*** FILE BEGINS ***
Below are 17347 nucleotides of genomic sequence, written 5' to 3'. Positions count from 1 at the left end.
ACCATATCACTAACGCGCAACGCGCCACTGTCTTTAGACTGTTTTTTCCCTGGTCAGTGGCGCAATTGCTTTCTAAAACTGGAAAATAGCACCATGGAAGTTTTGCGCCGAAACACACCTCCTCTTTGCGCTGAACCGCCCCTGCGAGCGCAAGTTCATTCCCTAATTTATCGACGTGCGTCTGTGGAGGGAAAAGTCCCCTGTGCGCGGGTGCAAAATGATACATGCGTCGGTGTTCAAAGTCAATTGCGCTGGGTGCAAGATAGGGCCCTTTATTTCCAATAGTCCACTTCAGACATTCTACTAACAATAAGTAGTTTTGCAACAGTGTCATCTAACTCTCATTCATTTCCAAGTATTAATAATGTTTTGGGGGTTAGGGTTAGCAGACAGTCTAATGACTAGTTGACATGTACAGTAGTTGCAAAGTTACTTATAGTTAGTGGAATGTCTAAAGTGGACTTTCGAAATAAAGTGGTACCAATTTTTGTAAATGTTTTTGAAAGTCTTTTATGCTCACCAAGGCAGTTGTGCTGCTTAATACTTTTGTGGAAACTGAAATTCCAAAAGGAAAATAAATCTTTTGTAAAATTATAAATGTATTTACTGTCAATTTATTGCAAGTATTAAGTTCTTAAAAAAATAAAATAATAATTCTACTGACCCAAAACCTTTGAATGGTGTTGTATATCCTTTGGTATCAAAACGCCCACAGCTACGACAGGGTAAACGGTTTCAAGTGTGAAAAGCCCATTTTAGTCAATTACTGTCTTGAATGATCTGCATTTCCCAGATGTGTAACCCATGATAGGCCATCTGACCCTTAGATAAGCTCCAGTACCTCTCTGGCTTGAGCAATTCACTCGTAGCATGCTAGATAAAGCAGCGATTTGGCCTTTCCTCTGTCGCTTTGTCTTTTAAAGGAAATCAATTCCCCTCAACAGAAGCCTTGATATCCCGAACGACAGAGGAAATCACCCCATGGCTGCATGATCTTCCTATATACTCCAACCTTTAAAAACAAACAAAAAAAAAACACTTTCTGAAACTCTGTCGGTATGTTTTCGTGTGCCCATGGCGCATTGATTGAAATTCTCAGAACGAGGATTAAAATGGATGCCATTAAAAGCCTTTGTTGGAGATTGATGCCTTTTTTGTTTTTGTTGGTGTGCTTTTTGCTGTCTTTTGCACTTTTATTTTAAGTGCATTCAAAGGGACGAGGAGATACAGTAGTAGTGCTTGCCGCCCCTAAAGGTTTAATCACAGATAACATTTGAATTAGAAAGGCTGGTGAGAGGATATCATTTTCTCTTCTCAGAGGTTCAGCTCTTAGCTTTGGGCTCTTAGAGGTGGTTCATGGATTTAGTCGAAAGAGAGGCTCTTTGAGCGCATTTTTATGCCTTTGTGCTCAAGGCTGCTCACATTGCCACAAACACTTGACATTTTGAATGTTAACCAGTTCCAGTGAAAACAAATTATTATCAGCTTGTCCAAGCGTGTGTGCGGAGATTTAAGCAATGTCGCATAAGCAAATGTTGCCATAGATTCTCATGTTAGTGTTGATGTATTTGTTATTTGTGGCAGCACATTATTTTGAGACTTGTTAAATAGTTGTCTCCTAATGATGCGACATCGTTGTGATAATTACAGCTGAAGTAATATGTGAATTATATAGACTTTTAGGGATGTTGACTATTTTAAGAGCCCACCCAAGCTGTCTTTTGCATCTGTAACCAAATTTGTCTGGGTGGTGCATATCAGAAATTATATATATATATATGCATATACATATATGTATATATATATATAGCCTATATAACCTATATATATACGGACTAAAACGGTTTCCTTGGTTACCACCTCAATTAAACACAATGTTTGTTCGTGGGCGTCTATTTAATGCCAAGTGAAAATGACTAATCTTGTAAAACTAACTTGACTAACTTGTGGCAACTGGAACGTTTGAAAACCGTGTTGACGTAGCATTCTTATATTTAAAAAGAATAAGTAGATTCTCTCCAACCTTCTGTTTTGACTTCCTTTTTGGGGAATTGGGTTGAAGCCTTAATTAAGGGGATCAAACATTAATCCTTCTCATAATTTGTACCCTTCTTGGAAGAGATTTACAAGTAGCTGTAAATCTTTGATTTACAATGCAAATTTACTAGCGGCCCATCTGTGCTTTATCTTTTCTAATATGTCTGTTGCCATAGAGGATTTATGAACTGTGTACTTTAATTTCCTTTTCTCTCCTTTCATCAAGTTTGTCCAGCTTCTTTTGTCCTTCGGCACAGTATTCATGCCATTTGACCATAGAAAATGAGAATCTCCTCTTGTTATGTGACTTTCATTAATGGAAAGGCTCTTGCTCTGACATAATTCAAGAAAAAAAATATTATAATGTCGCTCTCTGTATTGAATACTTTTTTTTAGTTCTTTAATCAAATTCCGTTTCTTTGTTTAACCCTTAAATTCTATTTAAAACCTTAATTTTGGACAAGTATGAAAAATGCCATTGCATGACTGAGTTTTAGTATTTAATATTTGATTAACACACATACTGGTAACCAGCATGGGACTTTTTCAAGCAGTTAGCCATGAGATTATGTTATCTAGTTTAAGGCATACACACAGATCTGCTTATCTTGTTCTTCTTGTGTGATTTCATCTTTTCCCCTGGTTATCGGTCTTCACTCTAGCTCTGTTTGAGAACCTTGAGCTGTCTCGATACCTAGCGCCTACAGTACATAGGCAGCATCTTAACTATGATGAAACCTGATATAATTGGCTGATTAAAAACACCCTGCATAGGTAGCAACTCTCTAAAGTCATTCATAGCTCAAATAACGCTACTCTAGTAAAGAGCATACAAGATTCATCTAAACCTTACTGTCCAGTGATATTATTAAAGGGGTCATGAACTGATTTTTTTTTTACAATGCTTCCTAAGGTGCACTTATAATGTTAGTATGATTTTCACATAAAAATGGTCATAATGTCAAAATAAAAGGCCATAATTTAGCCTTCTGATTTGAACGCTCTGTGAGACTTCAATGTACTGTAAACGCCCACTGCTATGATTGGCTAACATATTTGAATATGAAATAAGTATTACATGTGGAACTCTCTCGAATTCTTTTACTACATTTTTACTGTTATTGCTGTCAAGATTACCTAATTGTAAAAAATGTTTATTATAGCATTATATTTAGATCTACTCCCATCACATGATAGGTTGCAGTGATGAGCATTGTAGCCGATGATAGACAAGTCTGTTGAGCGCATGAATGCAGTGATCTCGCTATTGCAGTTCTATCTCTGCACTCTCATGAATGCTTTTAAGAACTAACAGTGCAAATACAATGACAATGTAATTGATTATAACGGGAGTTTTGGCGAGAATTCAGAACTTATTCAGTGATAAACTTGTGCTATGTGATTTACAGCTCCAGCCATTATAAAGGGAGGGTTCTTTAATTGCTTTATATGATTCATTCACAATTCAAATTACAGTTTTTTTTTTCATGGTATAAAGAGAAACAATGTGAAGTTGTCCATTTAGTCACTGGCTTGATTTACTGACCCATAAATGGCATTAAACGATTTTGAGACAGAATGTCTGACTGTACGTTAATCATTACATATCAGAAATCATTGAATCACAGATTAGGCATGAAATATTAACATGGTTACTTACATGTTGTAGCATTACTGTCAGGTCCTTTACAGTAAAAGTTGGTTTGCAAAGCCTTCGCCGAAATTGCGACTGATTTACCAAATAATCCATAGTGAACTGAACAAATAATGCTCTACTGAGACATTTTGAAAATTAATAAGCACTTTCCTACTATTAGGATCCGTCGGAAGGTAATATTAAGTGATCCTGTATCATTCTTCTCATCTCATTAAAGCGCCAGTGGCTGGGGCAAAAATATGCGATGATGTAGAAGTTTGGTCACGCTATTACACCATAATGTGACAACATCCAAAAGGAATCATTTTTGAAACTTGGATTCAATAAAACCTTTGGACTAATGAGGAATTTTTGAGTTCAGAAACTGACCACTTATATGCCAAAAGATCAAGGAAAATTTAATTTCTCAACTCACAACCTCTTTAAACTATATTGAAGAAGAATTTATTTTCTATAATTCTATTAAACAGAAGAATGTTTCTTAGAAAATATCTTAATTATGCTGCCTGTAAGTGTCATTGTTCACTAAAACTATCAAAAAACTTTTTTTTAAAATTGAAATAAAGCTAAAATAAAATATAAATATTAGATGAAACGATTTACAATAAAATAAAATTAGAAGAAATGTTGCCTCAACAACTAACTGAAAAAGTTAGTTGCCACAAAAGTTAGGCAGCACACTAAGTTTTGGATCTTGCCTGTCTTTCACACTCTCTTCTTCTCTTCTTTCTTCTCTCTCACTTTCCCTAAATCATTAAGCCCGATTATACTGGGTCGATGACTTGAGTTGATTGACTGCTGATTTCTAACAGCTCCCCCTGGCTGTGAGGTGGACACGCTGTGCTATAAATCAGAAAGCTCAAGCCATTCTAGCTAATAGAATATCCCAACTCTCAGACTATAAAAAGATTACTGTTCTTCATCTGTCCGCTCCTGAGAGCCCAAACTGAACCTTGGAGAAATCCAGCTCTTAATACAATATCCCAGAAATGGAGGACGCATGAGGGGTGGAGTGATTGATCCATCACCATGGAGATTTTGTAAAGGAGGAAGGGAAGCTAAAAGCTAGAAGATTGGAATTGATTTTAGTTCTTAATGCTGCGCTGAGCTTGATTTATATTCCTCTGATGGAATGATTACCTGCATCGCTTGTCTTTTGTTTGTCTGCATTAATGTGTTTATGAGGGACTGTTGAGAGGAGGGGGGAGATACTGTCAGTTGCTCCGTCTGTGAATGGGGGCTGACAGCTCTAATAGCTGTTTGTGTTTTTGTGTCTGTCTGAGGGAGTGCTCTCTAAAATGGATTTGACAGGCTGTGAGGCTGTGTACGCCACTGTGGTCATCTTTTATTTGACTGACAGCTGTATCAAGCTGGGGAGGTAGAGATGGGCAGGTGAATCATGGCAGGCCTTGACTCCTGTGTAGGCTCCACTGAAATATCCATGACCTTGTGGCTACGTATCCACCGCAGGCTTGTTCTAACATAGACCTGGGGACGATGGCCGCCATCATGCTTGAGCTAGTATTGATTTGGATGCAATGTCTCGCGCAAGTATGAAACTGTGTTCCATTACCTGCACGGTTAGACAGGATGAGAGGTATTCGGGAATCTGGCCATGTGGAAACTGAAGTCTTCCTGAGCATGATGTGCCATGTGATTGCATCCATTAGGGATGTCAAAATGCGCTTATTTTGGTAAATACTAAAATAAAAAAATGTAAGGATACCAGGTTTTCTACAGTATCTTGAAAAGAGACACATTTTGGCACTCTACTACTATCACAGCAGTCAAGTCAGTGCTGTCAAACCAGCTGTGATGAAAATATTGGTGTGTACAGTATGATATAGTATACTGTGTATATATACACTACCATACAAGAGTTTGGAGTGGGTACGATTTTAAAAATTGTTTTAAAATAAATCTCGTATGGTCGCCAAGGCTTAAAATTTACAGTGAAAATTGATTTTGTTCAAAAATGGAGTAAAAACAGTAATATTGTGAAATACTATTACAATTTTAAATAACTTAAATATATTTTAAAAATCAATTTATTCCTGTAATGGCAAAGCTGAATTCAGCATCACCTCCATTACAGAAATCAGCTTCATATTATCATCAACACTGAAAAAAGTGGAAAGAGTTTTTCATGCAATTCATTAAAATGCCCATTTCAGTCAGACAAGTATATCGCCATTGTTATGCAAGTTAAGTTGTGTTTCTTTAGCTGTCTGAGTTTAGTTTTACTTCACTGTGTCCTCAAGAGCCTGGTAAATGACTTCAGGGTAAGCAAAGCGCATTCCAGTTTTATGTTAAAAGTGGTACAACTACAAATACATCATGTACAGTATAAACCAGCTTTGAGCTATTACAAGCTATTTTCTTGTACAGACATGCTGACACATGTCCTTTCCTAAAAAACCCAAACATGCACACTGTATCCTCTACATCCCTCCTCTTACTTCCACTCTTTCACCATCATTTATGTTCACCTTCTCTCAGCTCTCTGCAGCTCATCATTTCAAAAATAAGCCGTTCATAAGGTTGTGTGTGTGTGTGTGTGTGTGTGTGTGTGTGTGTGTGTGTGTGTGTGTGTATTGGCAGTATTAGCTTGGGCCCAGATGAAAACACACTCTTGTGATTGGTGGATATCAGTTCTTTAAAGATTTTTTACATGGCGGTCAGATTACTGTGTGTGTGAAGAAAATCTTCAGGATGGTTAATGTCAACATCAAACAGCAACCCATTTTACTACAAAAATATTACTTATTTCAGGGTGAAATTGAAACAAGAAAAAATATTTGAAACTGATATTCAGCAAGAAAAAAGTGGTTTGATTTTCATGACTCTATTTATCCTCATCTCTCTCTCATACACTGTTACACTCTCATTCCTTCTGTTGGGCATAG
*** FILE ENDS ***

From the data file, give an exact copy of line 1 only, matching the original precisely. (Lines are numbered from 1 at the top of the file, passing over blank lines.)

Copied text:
Below are 17347 nucleotides of genomic sequence, written 5' to 3'. Positions count from 1 at the left end.